Background: In children with profound intellectual and multiple disabilities (PIMD), discussions about end-of-life decisions (EoLDs) are comparatively common. Nurses play a crucial role in the care for these children, yet their involvement in EoLD discussions is largely unknown. The objective of this research was to investigate the involvement in the hospital of nurses in discussions with parents and physicians about EoLDs for children with PIMD.
Method: In a retrospective, qualitative study, we conducted semi-structured interviews with the nurses of 12 children with PIMD for whom an EoLD was made within the past 2 years.
Results: Parents primarily discuss EoLDs with nurses before and after the meeting with the physician. Nurses who were involved in EoL discussions with parents and physicians assisted them by giving factual information about the child and by providing emotional support. Some nurses, especially nurses from ID-care services, were not involved in EoL discussions, even if they had cared for the child for a long period of time. Some of the nurses had moral or religious objections to carrying out the decisions.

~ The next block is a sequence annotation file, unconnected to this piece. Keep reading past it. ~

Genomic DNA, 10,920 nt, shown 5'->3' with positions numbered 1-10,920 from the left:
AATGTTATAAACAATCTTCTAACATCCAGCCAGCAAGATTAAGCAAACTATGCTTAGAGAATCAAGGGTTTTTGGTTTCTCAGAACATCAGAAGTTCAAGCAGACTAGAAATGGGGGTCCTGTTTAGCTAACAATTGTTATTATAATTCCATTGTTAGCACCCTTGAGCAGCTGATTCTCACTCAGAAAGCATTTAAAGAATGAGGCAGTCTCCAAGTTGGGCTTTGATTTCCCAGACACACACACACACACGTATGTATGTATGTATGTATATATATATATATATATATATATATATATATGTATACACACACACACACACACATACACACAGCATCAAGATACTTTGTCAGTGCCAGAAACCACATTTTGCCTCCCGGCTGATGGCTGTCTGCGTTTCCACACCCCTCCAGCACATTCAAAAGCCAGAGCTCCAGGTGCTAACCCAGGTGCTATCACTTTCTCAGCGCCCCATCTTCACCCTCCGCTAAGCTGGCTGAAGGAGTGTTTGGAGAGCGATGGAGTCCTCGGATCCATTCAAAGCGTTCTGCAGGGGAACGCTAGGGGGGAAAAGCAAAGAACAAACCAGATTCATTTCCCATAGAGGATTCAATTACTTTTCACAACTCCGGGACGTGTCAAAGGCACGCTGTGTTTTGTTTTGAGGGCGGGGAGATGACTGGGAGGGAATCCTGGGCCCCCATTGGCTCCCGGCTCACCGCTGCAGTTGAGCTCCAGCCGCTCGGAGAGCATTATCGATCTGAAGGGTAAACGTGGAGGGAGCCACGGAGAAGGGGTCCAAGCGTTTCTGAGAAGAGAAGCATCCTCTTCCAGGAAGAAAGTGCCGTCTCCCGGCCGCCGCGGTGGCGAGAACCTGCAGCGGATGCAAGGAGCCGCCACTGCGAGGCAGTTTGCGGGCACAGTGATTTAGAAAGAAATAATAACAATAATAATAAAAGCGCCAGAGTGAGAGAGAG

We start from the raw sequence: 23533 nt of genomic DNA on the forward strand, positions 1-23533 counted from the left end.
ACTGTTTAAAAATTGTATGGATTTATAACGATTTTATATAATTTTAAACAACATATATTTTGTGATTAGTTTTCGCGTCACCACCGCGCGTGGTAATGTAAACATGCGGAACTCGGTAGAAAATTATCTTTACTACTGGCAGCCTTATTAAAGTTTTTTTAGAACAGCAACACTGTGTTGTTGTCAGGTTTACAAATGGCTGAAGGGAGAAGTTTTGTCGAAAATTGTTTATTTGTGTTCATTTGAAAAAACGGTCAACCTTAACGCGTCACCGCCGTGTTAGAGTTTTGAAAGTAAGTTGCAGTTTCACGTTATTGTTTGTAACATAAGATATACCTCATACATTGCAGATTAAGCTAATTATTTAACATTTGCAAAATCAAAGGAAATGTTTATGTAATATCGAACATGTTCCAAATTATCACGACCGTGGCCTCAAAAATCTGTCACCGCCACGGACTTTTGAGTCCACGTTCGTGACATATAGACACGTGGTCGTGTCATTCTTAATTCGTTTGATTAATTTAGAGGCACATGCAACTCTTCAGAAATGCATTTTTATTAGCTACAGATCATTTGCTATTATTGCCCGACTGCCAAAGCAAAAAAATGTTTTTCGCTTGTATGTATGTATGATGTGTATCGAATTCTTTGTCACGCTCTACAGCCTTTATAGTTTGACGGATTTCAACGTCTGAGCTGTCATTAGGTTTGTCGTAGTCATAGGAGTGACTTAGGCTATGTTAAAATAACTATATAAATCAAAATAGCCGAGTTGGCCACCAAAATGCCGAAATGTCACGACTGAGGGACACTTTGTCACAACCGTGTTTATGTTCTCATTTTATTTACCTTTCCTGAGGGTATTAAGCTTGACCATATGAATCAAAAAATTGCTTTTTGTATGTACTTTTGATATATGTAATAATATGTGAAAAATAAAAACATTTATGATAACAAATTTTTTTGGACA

Conclusion: Most nurses were not involved in EoL discussions with parents and physicians in the hospital. Excluding nurses from EoL discussions can cause them moral distress. The involvement of nurses in EoL discussions for children with PIMD should be improved, especially by involving nurses from ID-care services. Because these nurses are usually familiar with the child, they can be valuable sources of information about the child's quality of life.

Additional Metadata
Keywords Carers, End-of-life discussion, Intellectual disability, Moral distress, Qualitative research
Persistent URL dx.doi.org/10.1111/jir.12473, hdl.handle.net/1765/104414
Journal Journal of Intellectual Disability Research
Citation
Zaal-Schuller, I.H, Willems, D.L, Ewals, F.V.P.M, van Goudoever, J.B, & de Vos, M.A. (2018). Involvement of nurses in end-of-life discussions for severely disabled children. Journal of Intellectual Disability Research. doi:10.1111/jir.12473